A final decision on the 2008-09 immigration intake will be made by Cabinet ahead of the May Budget. Senator Evans said about half those granted permanent residency each year were already in Australia as students or temporary skilled workers.

The move to cut the intake follows a Monash University report calling for immigration to be slashed. Dr Bob Birrell said the Government’s economic stimulus plan was in danger of being compromised.,21985,25097305-662,00.html

February 23, 2009

Barack Obama said last month that Americans should get used to “trillion-dollar deficits for years to come”. Then he sent Hillary Clinton to Beijing to see if the Chinese could get used to it. She may be the US Secretary of State, but Clinton was in China in the past few days as a high-powered bond saleswoman.

China is America’s biggest creditor. While the US banks and car companies go to Washington cap in hand to plead for emergency funds from Uncle Sam, Washington goes to Beijing cap in hand to ask China to provide Uncle Sam’s emergency funds.

That’s why Clinton pushed human rights aside, much to the outrage of activists around the world. The issue “cannot interfere” with economic and diplomatic priorities, she said in China at the weekend.

That’s why she asked China’s leaders to keep buying US Treasury bonds. After meeting her Chinese counterpart, the Foreign Minister, Yang Jiechi, she said: “I greatly appreciate China’s continued confidence in US Treasuries.”

And that’s why she went on a popular Chinese TV show and told the host, Yang Lan: “It’s a good investment, it’s a safe investment.” Pressing her case, she said: “By continuing to support American Treasury instruments, the Chinese are recognising our interconnection. We are truly going to rise or fall together.”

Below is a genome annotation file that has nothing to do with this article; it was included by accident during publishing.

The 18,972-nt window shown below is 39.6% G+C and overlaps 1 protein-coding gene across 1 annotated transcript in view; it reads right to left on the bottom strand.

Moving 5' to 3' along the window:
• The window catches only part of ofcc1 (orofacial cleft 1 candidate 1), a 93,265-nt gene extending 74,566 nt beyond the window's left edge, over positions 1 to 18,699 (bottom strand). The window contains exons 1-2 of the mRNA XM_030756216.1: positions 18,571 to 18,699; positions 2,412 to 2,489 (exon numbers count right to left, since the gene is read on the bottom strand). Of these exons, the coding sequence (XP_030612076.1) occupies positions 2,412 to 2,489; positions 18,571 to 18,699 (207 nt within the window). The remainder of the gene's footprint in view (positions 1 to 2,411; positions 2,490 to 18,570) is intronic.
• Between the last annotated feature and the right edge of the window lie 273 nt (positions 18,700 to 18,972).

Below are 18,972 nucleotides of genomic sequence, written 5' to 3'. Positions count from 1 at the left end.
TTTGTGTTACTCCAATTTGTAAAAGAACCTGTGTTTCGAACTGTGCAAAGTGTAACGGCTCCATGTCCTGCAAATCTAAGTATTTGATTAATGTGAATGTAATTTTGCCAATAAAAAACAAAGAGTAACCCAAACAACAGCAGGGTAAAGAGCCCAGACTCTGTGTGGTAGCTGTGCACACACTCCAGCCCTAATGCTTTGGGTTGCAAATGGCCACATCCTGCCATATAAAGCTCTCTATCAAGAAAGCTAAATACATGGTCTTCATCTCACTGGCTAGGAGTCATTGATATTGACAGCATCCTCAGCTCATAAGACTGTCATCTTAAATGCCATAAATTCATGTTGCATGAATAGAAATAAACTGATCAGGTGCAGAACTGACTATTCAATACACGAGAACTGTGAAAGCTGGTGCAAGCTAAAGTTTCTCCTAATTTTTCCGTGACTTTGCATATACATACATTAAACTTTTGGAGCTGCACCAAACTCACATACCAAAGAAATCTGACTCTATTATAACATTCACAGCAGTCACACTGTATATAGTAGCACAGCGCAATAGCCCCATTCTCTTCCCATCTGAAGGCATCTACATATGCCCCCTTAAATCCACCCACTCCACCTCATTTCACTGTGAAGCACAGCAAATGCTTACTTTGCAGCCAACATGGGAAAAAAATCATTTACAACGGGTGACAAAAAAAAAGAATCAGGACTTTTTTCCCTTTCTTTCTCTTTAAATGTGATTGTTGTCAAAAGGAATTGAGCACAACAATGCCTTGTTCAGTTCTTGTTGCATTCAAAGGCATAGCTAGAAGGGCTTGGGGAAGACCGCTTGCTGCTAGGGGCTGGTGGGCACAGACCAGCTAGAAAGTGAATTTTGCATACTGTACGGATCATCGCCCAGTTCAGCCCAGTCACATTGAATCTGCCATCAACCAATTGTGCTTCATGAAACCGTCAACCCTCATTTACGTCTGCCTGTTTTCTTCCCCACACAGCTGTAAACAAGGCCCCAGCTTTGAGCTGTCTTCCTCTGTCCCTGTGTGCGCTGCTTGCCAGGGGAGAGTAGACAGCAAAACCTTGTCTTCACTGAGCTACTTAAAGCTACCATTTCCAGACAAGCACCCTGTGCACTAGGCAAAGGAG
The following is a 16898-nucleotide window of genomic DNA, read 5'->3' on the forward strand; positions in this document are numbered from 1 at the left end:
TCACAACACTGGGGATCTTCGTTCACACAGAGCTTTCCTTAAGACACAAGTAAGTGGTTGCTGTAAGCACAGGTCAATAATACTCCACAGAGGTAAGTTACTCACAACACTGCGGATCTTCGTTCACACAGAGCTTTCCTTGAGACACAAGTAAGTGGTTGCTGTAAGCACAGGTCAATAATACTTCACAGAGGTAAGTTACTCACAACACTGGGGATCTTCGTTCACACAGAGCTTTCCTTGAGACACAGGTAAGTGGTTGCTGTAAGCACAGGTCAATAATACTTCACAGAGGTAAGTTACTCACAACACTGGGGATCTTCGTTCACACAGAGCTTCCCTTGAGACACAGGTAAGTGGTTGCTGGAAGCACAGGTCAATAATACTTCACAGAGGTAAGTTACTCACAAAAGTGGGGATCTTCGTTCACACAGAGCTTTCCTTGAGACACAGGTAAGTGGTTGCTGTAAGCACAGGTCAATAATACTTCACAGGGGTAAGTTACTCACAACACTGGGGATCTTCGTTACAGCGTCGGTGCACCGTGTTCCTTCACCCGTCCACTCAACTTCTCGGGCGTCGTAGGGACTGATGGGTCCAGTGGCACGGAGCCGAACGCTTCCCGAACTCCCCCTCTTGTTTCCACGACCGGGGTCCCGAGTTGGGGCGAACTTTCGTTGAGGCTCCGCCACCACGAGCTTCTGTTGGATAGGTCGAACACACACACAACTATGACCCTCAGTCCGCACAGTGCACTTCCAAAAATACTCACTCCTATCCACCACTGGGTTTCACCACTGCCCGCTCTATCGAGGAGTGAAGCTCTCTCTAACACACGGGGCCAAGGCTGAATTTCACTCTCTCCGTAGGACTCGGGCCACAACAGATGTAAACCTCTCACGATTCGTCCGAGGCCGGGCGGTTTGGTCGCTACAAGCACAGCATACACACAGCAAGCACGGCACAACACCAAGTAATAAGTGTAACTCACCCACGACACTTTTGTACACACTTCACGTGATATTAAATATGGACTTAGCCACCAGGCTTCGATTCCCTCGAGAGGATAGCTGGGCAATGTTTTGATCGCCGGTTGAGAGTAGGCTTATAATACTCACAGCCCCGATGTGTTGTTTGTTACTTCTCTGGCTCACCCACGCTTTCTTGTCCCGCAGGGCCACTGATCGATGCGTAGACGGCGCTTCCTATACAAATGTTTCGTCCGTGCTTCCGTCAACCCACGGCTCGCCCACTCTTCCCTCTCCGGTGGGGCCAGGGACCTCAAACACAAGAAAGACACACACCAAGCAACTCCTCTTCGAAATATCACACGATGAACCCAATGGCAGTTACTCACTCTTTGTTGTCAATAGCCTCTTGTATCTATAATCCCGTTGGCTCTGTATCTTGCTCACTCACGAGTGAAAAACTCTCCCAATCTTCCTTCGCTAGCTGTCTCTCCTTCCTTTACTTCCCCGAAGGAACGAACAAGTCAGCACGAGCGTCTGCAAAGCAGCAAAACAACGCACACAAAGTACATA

Clinton’s three days in China provided an explicit acknowledgment of the power shift between the two nations. And that shift has been all one-way.

China has the world’s biggest foreign exchange reserves, at $US2.3 trillion ($3500 billion), said the leading expert on this rather opaque subject, Brad Setser of the Council on Foreign Relations in New York. Of that, $US1.7 trillion is invested in US debt of various types.

To finance his $US787 billion economic stimulus package, Obama wants China’s money. To manageably fund the US budget deficit this year, which the Congressional Budget Office estimates to be $US1.2 trillion, more than double last year’s, Obama wants China’s support. And to continue its annual military spending of $651 billion, Obama wants China’s goodwill.

Will he get it?

A debate is raging among China’s policymaking elite. Should the Chinese Government really be lending America the money to build missiles which may be later aimed at Beijing?

Should the Chinese be expected to continue taking losses like the $5.6 billion in the collapse of Morgan Stanley or the $5.4 billion at risk in the stricken Reserve Primary Fund?

Influential voices argue not. An editorial in a government mouthpiece, the China Daily, said in December that Washington “should not expect continuous inflow of more cheap foreign capital to fund its one-after-another massive bail-outs”.